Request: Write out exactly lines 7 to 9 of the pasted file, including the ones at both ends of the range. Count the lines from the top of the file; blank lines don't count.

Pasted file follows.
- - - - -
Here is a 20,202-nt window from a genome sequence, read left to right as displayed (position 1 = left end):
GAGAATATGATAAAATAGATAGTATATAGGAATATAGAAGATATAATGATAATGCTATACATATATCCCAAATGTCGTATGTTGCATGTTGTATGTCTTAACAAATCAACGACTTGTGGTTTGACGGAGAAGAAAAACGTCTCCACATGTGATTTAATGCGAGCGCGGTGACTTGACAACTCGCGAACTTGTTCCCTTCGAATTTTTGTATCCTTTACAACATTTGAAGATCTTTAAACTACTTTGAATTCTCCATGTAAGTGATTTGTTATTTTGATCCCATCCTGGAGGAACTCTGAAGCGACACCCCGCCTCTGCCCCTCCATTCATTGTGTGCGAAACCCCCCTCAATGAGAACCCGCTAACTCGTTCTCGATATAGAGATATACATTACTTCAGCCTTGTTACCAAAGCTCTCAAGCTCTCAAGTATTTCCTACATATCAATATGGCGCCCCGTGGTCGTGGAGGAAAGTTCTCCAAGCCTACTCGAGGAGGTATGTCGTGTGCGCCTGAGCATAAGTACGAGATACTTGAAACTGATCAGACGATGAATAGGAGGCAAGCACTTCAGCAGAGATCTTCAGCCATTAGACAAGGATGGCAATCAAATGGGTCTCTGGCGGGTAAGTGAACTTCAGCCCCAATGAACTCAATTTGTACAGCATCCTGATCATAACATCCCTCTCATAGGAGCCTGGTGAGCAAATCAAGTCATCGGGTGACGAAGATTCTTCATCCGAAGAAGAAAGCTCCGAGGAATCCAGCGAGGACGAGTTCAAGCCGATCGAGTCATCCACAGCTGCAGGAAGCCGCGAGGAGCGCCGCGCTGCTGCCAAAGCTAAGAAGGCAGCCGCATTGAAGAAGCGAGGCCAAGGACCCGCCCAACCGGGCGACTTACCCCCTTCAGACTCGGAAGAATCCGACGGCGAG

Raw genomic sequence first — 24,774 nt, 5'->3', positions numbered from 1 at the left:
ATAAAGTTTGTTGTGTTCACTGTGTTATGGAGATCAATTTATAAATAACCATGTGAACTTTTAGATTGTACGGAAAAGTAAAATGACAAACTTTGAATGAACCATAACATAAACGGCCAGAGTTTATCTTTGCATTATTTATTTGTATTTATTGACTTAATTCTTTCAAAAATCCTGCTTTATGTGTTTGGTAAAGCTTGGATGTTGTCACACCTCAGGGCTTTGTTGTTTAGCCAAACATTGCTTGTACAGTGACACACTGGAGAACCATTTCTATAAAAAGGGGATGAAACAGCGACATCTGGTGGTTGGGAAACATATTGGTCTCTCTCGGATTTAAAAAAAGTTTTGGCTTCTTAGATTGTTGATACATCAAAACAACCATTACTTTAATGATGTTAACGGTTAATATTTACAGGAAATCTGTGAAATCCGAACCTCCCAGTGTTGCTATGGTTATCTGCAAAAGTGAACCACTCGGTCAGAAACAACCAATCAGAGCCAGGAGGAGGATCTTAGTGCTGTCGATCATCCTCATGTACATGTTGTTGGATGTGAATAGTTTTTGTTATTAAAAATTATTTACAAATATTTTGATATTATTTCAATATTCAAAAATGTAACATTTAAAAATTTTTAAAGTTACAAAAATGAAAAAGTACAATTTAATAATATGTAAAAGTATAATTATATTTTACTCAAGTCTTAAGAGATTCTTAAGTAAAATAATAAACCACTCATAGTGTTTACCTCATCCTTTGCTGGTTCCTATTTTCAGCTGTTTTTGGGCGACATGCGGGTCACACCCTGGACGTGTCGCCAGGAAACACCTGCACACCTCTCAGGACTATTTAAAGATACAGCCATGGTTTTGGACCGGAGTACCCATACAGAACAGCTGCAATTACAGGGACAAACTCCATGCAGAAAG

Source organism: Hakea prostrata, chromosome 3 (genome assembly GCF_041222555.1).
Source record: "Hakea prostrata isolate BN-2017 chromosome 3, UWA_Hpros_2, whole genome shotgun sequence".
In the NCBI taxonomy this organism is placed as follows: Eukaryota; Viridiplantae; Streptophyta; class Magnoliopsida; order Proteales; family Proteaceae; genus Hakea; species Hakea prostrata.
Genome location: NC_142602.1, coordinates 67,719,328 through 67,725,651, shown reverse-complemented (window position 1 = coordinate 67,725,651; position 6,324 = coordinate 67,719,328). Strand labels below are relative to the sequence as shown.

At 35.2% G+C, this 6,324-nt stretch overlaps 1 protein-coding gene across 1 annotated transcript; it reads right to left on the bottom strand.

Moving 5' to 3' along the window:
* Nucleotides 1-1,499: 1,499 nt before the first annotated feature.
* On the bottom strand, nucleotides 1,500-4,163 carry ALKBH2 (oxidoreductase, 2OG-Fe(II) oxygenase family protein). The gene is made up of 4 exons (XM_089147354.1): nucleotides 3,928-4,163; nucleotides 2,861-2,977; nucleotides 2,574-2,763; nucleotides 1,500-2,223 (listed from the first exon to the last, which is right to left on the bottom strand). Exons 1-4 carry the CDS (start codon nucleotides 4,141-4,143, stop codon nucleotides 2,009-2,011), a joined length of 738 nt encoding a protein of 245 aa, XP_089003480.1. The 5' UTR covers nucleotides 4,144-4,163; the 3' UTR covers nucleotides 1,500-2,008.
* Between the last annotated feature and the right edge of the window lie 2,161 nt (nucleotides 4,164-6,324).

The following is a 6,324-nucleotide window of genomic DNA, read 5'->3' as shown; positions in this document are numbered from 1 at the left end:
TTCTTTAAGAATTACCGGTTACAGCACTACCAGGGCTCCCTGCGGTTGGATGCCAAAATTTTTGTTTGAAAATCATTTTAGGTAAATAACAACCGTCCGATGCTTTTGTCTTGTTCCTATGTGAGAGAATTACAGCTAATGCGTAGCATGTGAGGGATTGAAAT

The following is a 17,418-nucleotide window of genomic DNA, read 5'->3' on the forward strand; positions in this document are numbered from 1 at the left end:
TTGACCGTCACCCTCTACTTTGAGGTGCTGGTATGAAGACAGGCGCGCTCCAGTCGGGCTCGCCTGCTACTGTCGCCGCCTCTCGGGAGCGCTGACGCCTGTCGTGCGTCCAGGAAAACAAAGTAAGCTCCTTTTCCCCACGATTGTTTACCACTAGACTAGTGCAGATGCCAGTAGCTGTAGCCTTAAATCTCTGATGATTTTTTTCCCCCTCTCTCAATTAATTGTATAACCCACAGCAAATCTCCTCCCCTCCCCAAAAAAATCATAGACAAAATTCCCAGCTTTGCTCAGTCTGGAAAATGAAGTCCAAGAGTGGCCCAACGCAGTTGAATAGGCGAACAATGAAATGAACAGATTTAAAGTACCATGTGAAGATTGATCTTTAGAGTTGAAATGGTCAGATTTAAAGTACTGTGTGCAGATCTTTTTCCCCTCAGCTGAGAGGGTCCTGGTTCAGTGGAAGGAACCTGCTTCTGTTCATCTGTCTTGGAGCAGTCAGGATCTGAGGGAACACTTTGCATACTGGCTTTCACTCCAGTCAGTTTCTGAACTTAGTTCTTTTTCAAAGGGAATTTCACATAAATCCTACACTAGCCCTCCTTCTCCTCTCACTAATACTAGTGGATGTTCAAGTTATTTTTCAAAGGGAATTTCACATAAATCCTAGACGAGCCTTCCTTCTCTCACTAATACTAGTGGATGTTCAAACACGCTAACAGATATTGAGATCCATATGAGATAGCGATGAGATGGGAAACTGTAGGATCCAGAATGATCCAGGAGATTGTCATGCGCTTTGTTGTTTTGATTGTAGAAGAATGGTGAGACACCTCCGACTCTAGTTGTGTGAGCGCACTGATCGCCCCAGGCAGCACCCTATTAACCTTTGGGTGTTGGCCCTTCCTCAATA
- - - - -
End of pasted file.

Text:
In the NCBI taxonomy this organism is placed as follows: Eukaryota; Viridiplantae; Streptophyta; class Magnoliopsida; order Proteales; family Proteaceae; genus Hakea; species Hakea prostrata.
Genome location: NC_142602.1, coordinates 67,719,328 through 67,725,651, shown reverse-complemented (window position 1 = coordinate 67,725,651; position 6,324 = coordinate 67,719,328). Strand labels below are relative to the sequence as shown.

At 35.2% G+C, this 6,324-nt stretch overlaps 1 protein-coding gene across 1 annotated transcript; it reads right to left on the bottom strand.